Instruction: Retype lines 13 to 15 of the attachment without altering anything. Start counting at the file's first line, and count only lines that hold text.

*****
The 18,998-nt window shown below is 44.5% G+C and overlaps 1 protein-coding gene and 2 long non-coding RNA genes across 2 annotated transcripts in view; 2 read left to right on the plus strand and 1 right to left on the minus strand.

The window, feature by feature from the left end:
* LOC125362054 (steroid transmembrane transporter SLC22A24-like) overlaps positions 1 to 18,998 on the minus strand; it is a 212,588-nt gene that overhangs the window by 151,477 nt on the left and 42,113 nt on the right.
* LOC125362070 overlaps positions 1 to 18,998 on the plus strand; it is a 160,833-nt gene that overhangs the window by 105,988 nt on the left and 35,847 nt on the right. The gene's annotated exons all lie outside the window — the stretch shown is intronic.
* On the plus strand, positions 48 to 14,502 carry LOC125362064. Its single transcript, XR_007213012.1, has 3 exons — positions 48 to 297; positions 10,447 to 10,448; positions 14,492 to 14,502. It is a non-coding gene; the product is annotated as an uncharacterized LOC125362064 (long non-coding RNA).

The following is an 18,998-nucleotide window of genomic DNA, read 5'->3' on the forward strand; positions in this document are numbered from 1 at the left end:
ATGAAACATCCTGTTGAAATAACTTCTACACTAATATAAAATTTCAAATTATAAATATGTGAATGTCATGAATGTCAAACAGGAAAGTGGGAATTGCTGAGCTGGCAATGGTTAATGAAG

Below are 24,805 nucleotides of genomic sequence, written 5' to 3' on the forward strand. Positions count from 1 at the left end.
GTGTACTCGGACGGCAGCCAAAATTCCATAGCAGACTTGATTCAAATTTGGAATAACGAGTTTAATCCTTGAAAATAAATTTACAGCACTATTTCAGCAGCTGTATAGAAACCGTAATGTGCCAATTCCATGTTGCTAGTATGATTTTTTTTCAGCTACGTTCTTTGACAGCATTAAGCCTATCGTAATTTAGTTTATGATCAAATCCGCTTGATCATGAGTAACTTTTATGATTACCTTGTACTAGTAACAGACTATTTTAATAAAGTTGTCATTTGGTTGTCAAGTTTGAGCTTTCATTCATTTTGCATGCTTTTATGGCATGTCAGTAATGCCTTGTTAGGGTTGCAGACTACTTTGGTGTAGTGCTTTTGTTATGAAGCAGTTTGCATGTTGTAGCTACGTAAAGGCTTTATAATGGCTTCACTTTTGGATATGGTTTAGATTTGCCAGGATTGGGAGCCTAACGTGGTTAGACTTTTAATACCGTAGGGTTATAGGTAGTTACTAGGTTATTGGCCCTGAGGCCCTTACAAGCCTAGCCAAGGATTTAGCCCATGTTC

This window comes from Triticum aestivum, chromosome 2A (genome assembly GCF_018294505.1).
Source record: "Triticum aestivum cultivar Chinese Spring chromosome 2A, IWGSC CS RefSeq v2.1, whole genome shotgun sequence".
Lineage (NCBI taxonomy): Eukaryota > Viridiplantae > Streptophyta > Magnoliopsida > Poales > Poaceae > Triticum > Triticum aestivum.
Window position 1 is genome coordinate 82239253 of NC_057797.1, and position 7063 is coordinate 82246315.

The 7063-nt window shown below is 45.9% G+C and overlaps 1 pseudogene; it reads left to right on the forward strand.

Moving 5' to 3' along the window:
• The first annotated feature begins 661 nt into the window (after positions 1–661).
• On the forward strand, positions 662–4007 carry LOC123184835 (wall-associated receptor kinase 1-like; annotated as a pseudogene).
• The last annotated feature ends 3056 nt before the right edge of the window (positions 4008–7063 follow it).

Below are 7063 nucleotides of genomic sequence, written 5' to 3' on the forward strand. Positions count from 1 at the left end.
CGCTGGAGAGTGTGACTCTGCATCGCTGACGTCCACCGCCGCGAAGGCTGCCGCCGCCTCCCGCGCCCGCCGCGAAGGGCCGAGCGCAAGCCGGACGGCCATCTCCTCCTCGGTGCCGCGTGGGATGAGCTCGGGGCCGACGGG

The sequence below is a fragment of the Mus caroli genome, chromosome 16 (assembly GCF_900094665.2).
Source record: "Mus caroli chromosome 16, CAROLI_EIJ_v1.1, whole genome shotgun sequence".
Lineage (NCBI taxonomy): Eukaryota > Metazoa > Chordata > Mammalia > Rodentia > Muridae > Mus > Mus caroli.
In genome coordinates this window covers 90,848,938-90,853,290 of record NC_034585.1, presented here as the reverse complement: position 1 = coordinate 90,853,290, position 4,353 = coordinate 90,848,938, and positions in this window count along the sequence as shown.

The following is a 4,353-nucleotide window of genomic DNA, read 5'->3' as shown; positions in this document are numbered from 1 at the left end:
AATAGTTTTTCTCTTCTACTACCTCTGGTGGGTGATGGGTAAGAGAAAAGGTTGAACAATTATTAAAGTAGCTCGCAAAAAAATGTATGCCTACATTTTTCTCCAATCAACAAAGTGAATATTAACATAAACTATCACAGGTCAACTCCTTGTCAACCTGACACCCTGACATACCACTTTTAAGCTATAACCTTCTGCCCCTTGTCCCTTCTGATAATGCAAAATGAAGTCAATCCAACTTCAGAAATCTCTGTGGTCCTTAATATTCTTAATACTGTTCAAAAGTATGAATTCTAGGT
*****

Window position 1 is genome coordinate 82239253 of NC_057797.1, and position 7063 is coordinate 82246315.

The 7063-nt window shown below is 45.9% G+C and overlaps 1 pseudogene; it reads left to right on the forward strand.

Moving 5' to 3' along the window: